Junior perseveres, earns spot in SGA

by Beacon Staff • February 15, 2006

For the past three years, the junior writing, literature and publishing major had her eyes set on a position with the Student Government Association (SGA).

Patrick has run for SGA five times in her three years at Emerson

The persistence paid off, and Patrick won the position of Senator for the Class of 2007 last year, and Writing, Literature and Publishing (WLP) Senator this year.,Emily Patrick knows what she wants.

For the past three years, the junior writing, literature and publishing major had her eyes set on a position with the Student Government Association (SGA).

Patrick has run for SGA five times in her three years at Emerson

The persistence paid off, and Patrick won the position of Senator for the Class of 2007 last year, and Writing, Literature and Publishing (WLP) Senator this year.

Patrick started running in December 2003 during her freshman year and hasn't stopped since.

She was involved in her high school student government and found the experience to be so rewarding that she said she wanted to continue participating in college.

"We have a lot of fun and the people involved are always great people," she said. "Once I find something I like, I keep at it."

Patrick's losses did not stunt her enthusiasm. She felt that SGA was an organization that brought a lot to a school.

"SGA is such an important organization and I feel like not that many students know about the work that's being done," she said.

When elected to SGA, Patrick had many ideas to bring to the table, including the creation of a newsletter for her class, generating a monthly community service network and planning a Class of 2007 trip.

Many of her goals were reached, including the newsletter and a trip to Montreal for the class last year.

This year, Patrick ran for and won the position of Writing, Literature and Publising Senator in last semester's special election, after former senator Samantha McAfee graduated.

McAfee, who had held the position for a year and a half, was in contact with Patrick when they were both in SGA.

"I wanted to continue initiatives she began," Patrick said. "I'm a WLP major, so these things are important to me."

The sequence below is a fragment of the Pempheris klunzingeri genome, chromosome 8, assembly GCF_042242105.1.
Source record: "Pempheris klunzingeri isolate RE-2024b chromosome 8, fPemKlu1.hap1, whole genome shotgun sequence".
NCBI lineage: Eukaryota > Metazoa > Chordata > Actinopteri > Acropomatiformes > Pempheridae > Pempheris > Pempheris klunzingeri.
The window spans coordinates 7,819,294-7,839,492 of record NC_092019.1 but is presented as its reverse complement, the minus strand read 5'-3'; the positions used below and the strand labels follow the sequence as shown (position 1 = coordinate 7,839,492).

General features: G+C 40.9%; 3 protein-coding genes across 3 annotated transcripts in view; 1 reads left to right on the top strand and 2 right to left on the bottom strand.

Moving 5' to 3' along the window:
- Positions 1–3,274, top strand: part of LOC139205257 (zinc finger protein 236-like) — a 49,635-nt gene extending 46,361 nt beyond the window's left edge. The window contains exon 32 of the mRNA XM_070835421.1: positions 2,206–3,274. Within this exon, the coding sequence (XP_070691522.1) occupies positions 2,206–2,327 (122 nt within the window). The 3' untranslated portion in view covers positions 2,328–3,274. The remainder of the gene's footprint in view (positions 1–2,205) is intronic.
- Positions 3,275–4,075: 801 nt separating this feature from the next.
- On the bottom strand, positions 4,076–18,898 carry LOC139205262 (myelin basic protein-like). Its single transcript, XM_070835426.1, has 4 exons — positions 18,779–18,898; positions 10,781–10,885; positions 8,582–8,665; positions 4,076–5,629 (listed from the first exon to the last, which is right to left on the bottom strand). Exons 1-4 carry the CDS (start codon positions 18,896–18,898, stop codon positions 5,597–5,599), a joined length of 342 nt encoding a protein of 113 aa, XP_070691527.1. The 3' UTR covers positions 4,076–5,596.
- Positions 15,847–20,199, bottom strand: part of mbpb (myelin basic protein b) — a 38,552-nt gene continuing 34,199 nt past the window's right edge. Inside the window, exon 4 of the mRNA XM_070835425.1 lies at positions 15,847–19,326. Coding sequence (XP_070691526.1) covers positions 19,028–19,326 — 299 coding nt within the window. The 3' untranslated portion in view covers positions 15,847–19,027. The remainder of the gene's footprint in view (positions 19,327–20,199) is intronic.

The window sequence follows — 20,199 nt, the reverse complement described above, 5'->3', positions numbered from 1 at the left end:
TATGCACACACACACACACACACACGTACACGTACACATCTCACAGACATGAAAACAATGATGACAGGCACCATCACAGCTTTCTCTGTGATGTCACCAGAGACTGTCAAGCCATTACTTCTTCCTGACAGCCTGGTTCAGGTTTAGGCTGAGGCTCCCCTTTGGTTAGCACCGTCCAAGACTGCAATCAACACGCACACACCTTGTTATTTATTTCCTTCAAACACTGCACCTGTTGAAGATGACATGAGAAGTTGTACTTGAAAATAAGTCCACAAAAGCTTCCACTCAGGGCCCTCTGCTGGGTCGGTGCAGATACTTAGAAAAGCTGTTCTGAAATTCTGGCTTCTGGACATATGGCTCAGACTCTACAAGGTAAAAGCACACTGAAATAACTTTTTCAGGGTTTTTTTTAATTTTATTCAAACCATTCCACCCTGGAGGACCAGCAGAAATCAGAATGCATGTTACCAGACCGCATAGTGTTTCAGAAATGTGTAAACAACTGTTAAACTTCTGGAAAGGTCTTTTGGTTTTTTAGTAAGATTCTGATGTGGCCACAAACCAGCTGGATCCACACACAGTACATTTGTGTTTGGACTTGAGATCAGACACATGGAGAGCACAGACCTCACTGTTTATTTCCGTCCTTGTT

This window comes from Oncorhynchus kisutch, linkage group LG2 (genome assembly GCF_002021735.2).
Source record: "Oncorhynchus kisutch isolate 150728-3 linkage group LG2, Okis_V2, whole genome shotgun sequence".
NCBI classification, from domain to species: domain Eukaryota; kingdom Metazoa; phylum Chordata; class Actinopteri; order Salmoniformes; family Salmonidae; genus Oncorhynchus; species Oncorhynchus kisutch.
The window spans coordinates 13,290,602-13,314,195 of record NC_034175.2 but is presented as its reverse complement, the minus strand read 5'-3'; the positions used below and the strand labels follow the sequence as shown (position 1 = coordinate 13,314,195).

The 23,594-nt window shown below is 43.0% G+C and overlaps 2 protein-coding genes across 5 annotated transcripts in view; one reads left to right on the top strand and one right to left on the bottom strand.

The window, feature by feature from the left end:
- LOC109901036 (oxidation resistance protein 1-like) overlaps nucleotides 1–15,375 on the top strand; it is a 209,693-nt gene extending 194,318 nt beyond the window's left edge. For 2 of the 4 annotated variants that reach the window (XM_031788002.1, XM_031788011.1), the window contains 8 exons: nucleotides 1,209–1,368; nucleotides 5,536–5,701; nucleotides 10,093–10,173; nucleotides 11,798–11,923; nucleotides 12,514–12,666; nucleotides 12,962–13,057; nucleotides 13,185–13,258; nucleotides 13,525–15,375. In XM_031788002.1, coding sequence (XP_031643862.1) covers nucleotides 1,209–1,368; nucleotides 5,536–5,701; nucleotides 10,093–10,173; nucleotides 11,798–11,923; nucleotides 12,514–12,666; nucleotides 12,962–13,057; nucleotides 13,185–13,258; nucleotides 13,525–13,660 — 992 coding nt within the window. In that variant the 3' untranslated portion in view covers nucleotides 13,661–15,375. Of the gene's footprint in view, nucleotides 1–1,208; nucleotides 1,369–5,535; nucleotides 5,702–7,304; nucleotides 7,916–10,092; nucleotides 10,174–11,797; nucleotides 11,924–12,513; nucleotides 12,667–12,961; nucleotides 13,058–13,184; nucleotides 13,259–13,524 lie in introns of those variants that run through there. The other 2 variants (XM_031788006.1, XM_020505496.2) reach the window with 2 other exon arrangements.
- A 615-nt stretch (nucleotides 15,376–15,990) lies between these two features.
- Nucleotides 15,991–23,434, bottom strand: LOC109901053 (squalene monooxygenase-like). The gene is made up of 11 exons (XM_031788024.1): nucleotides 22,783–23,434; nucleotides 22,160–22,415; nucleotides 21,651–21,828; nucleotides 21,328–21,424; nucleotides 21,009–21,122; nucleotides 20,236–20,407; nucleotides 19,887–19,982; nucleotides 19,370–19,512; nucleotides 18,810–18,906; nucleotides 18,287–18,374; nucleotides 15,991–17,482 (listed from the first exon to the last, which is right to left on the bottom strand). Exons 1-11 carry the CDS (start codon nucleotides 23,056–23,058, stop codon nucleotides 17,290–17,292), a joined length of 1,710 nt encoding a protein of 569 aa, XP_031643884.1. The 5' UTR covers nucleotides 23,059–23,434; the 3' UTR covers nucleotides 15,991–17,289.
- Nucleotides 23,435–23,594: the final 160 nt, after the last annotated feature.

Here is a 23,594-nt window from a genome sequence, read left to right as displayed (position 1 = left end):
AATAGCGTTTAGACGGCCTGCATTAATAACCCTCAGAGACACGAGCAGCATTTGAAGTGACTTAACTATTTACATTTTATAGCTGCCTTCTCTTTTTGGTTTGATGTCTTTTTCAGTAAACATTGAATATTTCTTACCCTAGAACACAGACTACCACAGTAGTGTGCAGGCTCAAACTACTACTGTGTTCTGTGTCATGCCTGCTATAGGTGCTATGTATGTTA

These programs include working with the school to get more print credits for students.

At the beginning of every semester, each student is afforded $5 in credits for use in the library and other printing stations on campus.

However, after doing research, McAfee and Patrick found that this amount was considerably lower than other schools, and Patrick has been working to set up appointments with school officials to share research and attempt to raise the credit amount.

As for her goals this semester, Patrick is working on two.

The first is bringing an Emerson alumnus who works in the field of editing or publishing to talk about the ins and outs of working in that industry.

Patrick's other hope is to create a launch party for all of Emerson's literary magazines, to allow them to debut their spring issues together.

She said she hopes this will help students to learn about all of the magazines and what each has to offer. For Patrick, it's not only about what she can give to SGA, but all the things the organization gives her, as well.

"It teaches so many things you can use later in your life," she said. "Managing, whether it is money, time or resources, is a huge part of SGA. I've learned to work in a group and work with a budget. I am constantly learning new and different ways to do things."

Patrick plans to run for office again next year, though she is not sure which position she is interested in holding. Despite her enduring commitment to SGA, Patrick is also involved in many other activities on campus.

She is also president of the Off Campus Network, a member of the Undergraduate Writer's Network, a part of the community service group Imagine Students Reaching Out and is pledging Kappa Gamma Chi. She's still unsure about what her plans are for after she graduates next year, but she has big ambitions.

"I would love to write for a baseball team," she said. "Or write the next great American novel. That'd be pretty good too."